Abstract 10897: Development of a Novel Shock Wave Catheter Ablation System -A Feasibility Study in Pigs in vivo
Background: Although radio-frequency catheter ablation (RFCA) is widely used for the treatment of tachy-arrhythmias, it has 2 unavoidable limitations caused by the usage of Joule heat as an energy source. One is the limited lesion depth due to decremental heat propagation with a resultant incomplete treatment of ventricular tachy-arrhythmias of epicardial focus and the other is the risk of thrombus formation with resultant thromboembolic events. In contrast, focused shock wave (SW) could cause tissue damages at an arbitrary point without heat generation. Thus, we aimed to develop a SW catheter ablation (SWCA) system to overcome the limitations of the current RFCA system.
Methods and Results: We developed a novel SWCA system consisting of a 2-polar 14Fr catheter equipped with a SW reflector at the tip. The energy source is a Q-switched Ho:YAG laser beam. The SW is generated by irradiation of a pulse laser beam through 0.6 mm core-diameter quartz optical fiber, then reflected by a reflector, and converged onto the focus point at 3.0 mm apart from the tip, where the overpressures ranged 35-45 MPa. We performed a feasibility test of our SWCA system with regard to creating atrioventricular (AV) node block in pigs in vivo. In 9 normal domestic male pigs (32.1±4.1(SD) kg), the SW catheter was inserted through right jugular vein and was located by reference to His bundle potential. In all pigs, the SWCA caused AV node injury, including junctional escaped rhythm in 2 and AV conduction disturbance in 7 (complete AV block in 6 and advanced AV block in 1). In 6 pigs, myocardial tissue damages, including AV nodal cell body atrophy, were noted immediately after the procedure. In order to examine the long-term effects, the remaining 3 pigs with persistent AV block were implanted with a pacemaker and were euthanized at 10.3±3.9 days after the SWCA treatment, where complete AV block was sustained and fibrotic myocardial lesions were noted at the treated sites. Importantly, the SWCA caused no acute or chronic fatal complications.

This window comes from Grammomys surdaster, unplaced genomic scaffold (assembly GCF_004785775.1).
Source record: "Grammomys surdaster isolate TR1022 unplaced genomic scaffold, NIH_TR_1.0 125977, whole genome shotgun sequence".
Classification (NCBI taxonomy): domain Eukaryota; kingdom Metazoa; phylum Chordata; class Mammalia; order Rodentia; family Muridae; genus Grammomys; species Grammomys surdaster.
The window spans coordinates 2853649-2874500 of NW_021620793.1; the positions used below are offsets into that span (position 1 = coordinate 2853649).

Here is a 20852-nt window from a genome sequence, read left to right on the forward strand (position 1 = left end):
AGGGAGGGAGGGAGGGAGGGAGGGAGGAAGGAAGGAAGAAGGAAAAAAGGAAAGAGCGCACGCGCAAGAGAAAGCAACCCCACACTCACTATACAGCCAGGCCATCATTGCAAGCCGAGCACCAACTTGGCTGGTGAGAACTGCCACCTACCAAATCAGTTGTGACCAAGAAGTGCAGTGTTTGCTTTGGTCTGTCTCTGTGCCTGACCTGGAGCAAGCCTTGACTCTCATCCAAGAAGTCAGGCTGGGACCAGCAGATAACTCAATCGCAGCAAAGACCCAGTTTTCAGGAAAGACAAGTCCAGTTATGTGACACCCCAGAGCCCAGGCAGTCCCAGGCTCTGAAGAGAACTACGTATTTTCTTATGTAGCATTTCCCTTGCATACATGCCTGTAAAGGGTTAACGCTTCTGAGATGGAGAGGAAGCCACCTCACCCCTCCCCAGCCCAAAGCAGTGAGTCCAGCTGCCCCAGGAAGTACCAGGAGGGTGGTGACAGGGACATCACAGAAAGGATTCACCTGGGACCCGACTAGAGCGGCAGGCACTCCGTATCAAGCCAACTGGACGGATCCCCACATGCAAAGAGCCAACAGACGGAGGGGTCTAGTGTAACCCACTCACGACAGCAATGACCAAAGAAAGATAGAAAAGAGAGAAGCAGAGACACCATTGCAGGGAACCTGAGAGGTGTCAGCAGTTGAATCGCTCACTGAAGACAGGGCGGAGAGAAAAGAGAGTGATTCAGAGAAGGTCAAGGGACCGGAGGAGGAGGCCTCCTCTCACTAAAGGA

Conclusions: These results indicate that our novel SWCA system has an acceptable feasibility as a non-thermal ablation method for the treatment of tachy-arrhythmias to overcome the limitations of the RFCA therapy.
- © 2012 by American Heart Association, Inc.